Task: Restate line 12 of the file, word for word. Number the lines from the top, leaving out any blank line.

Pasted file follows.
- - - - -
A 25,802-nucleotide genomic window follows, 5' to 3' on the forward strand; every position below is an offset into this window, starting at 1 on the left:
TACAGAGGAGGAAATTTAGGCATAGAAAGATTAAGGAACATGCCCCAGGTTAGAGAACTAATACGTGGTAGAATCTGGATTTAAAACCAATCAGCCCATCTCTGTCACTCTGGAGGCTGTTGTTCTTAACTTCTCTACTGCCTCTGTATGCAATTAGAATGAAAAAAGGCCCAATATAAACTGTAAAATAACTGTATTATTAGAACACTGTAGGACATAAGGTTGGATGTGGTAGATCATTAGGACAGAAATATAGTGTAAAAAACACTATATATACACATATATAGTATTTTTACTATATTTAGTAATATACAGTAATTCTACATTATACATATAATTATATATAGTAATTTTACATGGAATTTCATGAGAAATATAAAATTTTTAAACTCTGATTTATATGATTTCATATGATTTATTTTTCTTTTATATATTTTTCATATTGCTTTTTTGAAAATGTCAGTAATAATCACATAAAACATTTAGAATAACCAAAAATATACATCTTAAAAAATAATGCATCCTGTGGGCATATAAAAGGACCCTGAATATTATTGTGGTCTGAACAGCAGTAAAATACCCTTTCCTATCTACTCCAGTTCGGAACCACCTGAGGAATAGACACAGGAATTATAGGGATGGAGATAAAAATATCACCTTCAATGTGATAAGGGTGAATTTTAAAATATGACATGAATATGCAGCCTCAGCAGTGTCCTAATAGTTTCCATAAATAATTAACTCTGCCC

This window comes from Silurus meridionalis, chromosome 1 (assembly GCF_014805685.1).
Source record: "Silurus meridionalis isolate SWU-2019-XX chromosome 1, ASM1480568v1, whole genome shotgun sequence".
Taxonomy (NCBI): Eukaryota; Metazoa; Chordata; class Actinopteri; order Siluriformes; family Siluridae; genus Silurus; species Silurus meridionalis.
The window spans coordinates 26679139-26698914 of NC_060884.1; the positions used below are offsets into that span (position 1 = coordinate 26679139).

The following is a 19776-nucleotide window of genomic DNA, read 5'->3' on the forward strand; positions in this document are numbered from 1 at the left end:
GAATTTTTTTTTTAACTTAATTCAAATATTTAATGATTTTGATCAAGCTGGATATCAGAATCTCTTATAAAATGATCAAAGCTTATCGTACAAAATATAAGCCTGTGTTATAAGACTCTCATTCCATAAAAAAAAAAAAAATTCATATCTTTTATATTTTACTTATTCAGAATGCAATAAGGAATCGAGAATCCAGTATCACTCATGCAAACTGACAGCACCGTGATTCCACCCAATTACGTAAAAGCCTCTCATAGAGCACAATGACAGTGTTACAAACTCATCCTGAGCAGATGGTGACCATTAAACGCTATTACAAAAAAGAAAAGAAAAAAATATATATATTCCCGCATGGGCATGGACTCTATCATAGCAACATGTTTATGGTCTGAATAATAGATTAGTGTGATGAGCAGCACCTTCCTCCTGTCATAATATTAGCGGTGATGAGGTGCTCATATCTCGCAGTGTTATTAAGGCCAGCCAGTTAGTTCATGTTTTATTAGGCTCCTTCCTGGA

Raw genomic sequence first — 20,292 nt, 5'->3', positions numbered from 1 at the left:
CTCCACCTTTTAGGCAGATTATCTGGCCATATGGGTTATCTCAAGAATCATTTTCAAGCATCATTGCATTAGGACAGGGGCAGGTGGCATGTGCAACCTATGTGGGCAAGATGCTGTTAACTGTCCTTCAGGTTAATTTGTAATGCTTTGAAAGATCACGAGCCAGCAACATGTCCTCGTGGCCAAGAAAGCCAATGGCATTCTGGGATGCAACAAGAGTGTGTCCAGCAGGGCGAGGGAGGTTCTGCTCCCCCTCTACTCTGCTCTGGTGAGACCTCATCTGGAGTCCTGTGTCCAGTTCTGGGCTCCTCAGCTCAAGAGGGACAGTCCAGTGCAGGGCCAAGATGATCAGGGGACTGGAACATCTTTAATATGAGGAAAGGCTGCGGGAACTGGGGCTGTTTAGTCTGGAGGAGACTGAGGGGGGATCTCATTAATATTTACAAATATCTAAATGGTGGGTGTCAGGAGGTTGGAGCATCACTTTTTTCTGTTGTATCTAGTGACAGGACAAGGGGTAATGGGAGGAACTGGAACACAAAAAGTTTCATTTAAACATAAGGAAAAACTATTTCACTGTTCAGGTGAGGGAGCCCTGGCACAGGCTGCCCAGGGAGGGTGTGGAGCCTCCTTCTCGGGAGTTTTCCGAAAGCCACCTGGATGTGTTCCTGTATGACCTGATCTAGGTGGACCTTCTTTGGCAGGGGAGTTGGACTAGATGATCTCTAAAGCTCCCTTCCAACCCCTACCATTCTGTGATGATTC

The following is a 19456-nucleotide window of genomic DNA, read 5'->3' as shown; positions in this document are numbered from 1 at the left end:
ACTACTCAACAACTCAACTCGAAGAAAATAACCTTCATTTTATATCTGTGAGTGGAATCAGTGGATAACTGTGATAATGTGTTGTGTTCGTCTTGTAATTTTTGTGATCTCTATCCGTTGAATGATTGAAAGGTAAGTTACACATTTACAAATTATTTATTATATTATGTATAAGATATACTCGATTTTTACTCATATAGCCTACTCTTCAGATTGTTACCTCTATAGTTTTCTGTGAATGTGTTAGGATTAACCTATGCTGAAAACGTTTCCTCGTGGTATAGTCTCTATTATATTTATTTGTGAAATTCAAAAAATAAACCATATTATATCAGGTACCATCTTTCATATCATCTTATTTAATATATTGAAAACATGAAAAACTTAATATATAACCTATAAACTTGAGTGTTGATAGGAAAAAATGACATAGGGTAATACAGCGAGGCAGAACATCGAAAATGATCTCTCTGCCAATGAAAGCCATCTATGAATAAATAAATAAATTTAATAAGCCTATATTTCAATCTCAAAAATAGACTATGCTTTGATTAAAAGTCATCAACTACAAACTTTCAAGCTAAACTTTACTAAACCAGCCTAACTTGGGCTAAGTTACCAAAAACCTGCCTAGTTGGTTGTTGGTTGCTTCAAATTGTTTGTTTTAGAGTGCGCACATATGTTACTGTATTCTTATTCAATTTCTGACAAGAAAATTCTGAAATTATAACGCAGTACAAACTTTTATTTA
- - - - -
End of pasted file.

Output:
ACTACTCAACAACTCAACTCGAAGAAAATAACCTTCATTTTATATCTGTGAGTGGAATCAGTGGATAACTGTGATAATGTGTTGTGTTCGTCTTGTAATTTTTGTGATCTCTATCCGTTGAATGATTGAAAGGTAAGTTACACATTTACAAATTATTTATTATATTATGTATAAGATATACTCGATTTTTACTCATATAGCCTACTCTTCAGATTGTTACCTCTATAGTTTTCTGTGAATGTGTTAGGATTAACCTATGCTGAAAACGTTTCCTCGTGGTATAGTCTCTATTATATTTATTTGTGAAATTCAAAAAATAAACCATATTATATCAGGTACCATCTTTCATATCATCTTATTTAATATATTGAAAACATGAAAAACTTAATATATAACCTATAAACTTGAGTGTTGATAGGAAAAAATGACATAGGGTAATACAGCGAGGCAGAACATCGAAAATGATCTCTCTGCCAATGAAAGCCATCTATGAATAAATAAATAAATTTAATAAGCCTATATTTCAATCTCAAAAATAGACTATGCTTTGATTAAAAGTCATCAACTACAAACTTTCAAGCTAAACTTTACTAAACCAGCCTAACTTGGGCTAAGTTACCAAAAACCTGCCTAGTTGGTTGTTGGTTGCTTCAAATTGTTTGTTTTAGAGTGCGCACATATGTTACTGTATTCTTATTCAATTTCTGACAAGAAAATTCTGAAATTATAACGCAGTACAAACTTTTATTTA